Concentrations of perfluoroalkyl and polyfluoroalkyl substances and blood glucose in pregnant women
By Yanfeng Ren, Longmei Jin, Fen Yang, Hong Liang, Zhaofeng Zhang, Jing Du, Xiuxia Song, Maohua Miao, and Wei Yuan
August 25, 2020
Background: Evidence on the association between exposure to perfluoroalkyl and polyfluoroalkyl substances (PFASs) and blood glucose concentrations in pregnant women is inconsistent. This study aimed to examine the association between PFAS exposure and the concentrations of fasting plasma glucose (FPG) and one-hour plasma glucose (1 h-PG) after a 50-g oral glucose tolerance test in pregnant women.
Methods: The study was based on the Shanghai-Minhang Birth Cohort, in which 1292 pregnant women were recruited. Among them, 981 women provided blood samples (at 12-16 gestational weeks) for PFAS measurement. FPG data collected from 856 women at 12-20 GW and 1 h-PG data collected from 705 women at 20-28 GW were obtained through medical records from the routine prenatal care system. High FPG or 1 h-PG was defined as ≥90th percentile of FPG or 1 h-PG. The analysis of eight PFASs was conducted in this study: perfluorohexane sulfonate (PFHxS), perfluorooctane sulfonate (PFOS), perfluorooctanoic acid (PFOA), perfluorononanoic acid (PFNA), perfluorodecanoic acid (PFDA), perfluoroundecanoic acid (PFUdA), perfluorododecanoic acid (PFDoA), and perfluorotridecanoic acid (PFTrDA). The odds ratios (ORs) and associated 95% confidence intervals (CIs) were estimated to determine the associations of each PFAS compound with high FPG and 1 h-PG from a logistic regression model.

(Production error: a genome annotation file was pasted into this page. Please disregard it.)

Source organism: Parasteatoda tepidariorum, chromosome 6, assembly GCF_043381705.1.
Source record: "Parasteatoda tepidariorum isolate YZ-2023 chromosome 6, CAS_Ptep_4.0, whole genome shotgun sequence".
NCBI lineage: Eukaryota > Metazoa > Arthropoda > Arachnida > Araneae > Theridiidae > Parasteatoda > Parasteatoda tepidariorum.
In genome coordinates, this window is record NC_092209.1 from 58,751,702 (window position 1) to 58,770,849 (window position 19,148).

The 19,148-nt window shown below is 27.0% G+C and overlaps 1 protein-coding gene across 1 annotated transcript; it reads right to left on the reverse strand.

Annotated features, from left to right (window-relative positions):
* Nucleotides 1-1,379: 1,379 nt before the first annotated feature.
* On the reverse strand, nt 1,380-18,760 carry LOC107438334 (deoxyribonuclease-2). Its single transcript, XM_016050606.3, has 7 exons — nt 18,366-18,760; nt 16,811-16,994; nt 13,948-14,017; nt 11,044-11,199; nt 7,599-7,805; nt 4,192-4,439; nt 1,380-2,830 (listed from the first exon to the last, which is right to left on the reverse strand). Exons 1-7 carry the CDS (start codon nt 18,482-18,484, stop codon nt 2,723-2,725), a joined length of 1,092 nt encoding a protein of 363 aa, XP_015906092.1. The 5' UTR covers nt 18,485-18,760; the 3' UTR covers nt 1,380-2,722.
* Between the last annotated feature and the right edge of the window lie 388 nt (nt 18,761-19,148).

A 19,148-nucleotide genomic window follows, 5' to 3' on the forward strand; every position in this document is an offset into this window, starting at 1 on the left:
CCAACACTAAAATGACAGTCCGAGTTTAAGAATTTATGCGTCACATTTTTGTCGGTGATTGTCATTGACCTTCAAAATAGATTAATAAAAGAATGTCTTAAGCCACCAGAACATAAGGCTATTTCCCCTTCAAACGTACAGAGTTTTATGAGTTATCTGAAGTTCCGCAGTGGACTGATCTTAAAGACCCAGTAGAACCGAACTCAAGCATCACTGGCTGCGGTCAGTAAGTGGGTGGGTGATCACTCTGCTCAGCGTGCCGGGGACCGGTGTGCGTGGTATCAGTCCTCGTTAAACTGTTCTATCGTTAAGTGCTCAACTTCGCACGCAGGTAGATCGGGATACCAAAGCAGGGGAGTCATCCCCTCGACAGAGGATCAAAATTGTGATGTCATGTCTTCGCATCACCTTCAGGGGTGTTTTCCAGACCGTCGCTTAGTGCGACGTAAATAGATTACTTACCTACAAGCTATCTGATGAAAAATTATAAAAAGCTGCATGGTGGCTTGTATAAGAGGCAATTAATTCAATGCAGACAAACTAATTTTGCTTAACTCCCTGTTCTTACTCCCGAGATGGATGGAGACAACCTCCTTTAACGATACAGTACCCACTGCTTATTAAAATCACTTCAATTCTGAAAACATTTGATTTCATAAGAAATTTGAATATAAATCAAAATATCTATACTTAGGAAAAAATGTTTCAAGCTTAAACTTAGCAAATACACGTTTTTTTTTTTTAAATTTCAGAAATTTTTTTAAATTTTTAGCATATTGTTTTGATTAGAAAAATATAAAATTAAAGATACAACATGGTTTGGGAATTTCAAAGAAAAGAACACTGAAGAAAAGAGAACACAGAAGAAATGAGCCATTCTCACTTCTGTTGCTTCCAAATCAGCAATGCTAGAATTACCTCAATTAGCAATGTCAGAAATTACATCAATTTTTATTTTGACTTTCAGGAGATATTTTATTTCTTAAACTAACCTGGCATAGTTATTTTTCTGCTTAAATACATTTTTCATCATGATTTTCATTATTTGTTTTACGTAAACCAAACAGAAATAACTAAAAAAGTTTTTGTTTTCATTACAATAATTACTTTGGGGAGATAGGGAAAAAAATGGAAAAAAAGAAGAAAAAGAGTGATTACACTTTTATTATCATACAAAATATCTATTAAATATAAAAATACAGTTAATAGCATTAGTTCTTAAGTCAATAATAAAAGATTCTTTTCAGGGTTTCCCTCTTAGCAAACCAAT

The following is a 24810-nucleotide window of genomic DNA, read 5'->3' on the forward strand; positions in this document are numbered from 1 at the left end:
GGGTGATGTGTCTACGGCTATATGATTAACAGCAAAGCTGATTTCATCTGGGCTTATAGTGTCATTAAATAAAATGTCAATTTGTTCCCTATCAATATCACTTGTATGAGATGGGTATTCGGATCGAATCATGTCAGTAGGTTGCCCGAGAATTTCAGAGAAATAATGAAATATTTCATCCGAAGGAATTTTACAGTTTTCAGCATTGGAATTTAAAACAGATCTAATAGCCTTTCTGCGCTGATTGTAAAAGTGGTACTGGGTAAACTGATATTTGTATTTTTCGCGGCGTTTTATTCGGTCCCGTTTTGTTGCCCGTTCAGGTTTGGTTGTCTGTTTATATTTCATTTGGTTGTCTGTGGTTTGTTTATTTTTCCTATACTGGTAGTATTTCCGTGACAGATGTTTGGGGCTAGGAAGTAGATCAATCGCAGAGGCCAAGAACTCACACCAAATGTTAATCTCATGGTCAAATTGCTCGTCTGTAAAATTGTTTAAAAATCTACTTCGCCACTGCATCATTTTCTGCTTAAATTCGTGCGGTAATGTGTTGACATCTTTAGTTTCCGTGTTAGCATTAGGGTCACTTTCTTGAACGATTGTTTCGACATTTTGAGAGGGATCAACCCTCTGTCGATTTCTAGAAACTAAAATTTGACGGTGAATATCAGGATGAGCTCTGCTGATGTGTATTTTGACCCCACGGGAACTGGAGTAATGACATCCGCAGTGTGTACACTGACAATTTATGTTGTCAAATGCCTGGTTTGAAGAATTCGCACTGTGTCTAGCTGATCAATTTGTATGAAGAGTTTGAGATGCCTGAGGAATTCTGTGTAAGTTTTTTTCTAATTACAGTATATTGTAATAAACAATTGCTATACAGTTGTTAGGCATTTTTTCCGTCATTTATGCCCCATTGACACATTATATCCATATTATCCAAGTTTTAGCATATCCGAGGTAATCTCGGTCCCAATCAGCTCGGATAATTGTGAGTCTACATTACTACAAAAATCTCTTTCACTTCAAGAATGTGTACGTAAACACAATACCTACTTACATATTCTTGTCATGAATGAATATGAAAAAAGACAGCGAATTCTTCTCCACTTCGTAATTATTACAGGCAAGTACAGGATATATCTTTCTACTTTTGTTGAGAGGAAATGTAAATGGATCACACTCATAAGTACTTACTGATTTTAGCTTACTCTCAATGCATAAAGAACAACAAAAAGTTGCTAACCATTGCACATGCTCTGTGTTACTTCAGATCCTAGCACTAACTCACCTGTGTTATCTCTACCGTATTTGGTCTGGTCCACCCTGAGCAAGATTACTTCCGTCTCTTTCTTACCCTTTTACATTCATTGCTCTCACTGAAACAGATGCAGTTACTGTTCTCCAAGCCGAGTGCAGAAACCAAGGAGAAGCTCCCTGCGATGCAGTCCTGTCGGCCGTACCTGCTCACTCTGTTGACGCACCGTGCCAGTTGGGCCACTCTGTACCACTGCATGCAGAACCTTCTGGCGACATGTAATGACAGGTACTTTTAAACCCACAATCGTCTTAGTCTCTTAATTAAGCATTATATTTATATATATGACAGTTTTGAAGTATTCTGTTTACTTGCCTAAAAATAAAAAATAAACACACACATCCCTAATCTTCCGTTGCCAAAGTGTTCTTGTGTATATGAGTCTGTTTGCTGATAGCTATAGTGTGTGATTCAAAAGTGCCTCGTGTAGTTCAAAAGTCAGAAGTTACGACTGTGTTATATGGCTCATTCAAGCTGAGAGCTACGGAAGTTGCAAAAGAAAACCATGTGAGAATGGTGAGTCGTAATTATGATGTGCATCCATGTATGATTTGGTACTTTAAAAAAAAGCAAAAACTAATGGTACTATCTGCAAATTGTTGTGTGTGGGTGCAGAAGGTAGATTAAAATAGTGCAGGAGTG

Results: After adjustment for potential confounders, most PFASs were positively associated with high 1 h-PG concentrations. The OR for high 1 h-PG concentrations was 1.87 (95% CI: 1.15-3.05) with a one log unit increase of PFOS; similar associations were observed for PFNA (OR: 2.15, 95% CI: 1.24-3.74), PFDA (OR: 1.61, 95% CI: 1.10-2.44), PFUdA (OR: 1.71, 95% CI: 1.12-2.62), and PFDoA (OR: 1.34, 95% CI: 1.00-1.81). When the PFAS concentrations were categorized into three groups by tertiles, the highest tertiles of PFOS, PFOA, PFNA, PFDA, PFDoA, and PFTrDA had a statistically significant increase in the risk of high 1 h-PG concentrations compared with the lowest tertiles. No statistically significant association was observed between PFAS exposure and high FPG.
Conclusion: PFAS exposure was associated with an increased risk of high 1 h-PG among pregnant women, but no such association was observed for FPG.